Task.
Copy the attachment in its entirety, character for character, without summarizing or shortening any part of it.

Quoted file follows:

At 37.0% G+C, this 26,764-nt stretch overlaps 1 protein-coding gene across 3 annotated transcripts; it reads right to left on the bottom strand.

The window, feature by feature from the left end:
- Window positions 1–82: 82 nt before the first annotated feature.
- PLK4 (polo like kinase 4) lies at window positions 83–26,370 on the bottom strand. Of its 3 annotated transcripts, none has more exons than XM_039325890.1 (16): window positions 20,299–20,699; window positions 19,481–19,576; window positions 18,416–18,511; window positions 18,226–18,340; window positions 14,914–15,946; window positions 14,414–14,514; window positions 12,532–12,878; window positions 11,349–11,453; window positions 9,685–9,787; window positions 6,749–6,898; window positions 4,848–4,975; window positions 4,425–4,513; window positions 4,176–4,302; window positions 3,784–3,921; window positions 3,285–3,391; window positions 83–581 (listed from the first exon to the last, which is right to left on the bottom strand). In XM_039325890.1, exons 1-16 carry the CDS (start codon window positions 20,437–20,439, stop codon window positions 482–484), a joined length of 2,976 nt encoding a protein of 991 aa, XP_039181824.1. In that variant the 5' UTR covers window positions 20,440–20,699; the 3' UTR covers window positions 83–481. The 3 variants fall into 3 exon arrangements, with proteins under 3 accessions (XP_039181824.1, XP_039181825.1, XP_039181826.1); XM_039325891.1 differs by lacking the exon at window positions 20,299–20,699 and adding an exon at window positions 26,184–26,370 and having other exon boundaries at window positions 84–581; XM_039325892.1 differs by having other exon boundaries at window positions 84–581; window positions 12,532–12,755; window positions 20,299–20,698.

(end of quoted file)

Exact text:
At 37.0% G+C, this 26,764-nt stretch overlaps 1 protein-coding gene across 3 annotated transcripts; it reads right to left on the bottom strand.

The window, feature by feature from the left end:
- Window positions 1–82: 82 nt before the first annotated feature.
- PLK4 (polo like kinase 4) lies at window positions 83–26,370 on the bottom strand. Of its 3 annotated transcripts, none has more exons than XM_039325890.1 (16): window positions 20,299–20,699; window positions 19,481–19,576; window positions 18,416–18,511; window positions 18,226–18,340; window positions 14,914–15,946; window positions 14,414–14,514; window positions 12,532–12,878; window positions 11,349–11,453; window positions 9,685–9,787; window positions 6,749–6,898; window positions 4,848–4,975; window positions 4,425–4,513; window positions 4,176–4,302; window positions 3,784–3,921; window positions 3,285–3,391; window positions 83–581 (listed from the first exon to the last, which is right to left on the bottom strand). In XM_039325890.1, exons 1-16 carry the CDS (start codon window positions 20,437–20,439, stop codon window positions 482–484), a joined length of 2,976 nt encoding a protein of 991 aa, XP_039181824.1. In that variant the 5' UTR covers window positions 20,440–20,699; the 3' UTR covers window positions 83–481. The 3 variants fall into 3 exon arrangements, with proteins under 3 accessions (XP_039181824.1, XP_039181825.1, XP_039181826.1); XM_039325891.1 differs by lacking the exon at window positions 20,299–20,699 and adding an exon at window positions 26,184–26,370 and having other exon boundaries at window positions 84–581; XM_039325892.1 differs by having other exon boundaries at window positions 84–581; window positions 12,532–12,755; window positions 20,299–20,698.